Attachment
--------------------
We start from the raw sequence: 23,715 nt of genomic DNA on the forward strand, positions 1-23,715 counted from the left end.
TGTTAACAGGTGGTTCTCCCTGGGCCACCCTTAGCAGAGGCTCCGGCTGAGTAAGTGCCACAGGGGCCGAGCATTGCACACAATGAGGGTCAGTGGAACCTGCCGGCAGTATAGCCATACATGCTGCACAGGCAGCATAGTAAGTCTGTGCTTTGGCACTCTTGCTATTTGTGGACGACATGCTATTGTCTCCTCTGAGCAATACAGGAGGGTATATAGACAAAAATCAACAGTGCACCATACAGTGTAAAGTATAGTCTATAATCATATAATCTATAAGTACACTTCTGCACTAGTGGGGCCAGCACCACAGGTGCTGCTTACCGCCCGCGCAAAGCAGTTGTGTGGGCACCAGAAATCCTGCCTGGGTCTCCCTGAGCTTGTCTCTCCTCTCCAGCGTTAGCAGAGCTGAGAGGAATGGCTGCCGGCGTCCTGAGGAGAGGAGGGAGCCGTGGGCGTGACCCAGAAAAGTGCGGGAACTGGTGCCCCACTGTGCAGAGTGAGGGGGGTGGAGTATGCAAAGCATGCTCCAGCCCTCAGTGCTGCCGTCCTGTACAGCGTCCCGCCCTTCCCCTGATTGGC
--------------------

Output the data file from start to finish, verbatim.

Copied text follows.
We start from the raw sequence: 23,715 nt of genomic DNA on the forward strand, positions 1-23,715 counted from the left end.
TGTTAACAGGTGGTTCTCCCTGGGCCACCCTTAGCAGAGGCTCCGGCTGAGTAAGTGCCACAGGGGCCGAGCATTGCACACAATGAGGGTCAGTGGAACCTGCCGGCAGTATAGCCATACATGCTGCACAGGCAGCATAGTAAGTCTGTGCTTTGGCACTCTTGCTATTTGTGGACGACATGCTATTGTCTCCTCTGAGCAATACAGGAGGGTATATAGACAAAAATCAACAGTGCACCATACAGTGTAAAGTATAGTCTATAATCATATAATCTATAAGTACACTTCTGCACTAGTGGGGCCAGCACCACAGGTGCTGCTTACCGCCCGCGCAAAGCAGTTGTGTGGGCACCAGAAATCCTGCCTGGGTCTCCCTGAGCTTGTCTCTCCTCTCCAGCGTTAGCAGAGCTGAGAGGAATGGCTGCCGGCGTCCTGAGGAGAGGAGGGAGCCGTGGGCGTGACCCAGAAAAGTGCGGGAACTGGTGCCCCACTGTGCAGAGTGAGGGGGGTGGAGTATGCAAAGCATGCTCCAGCCCTCAGTGCTGCCGTCCTGTACAGCGTCCCGCCCTTCCCCTGATTGGC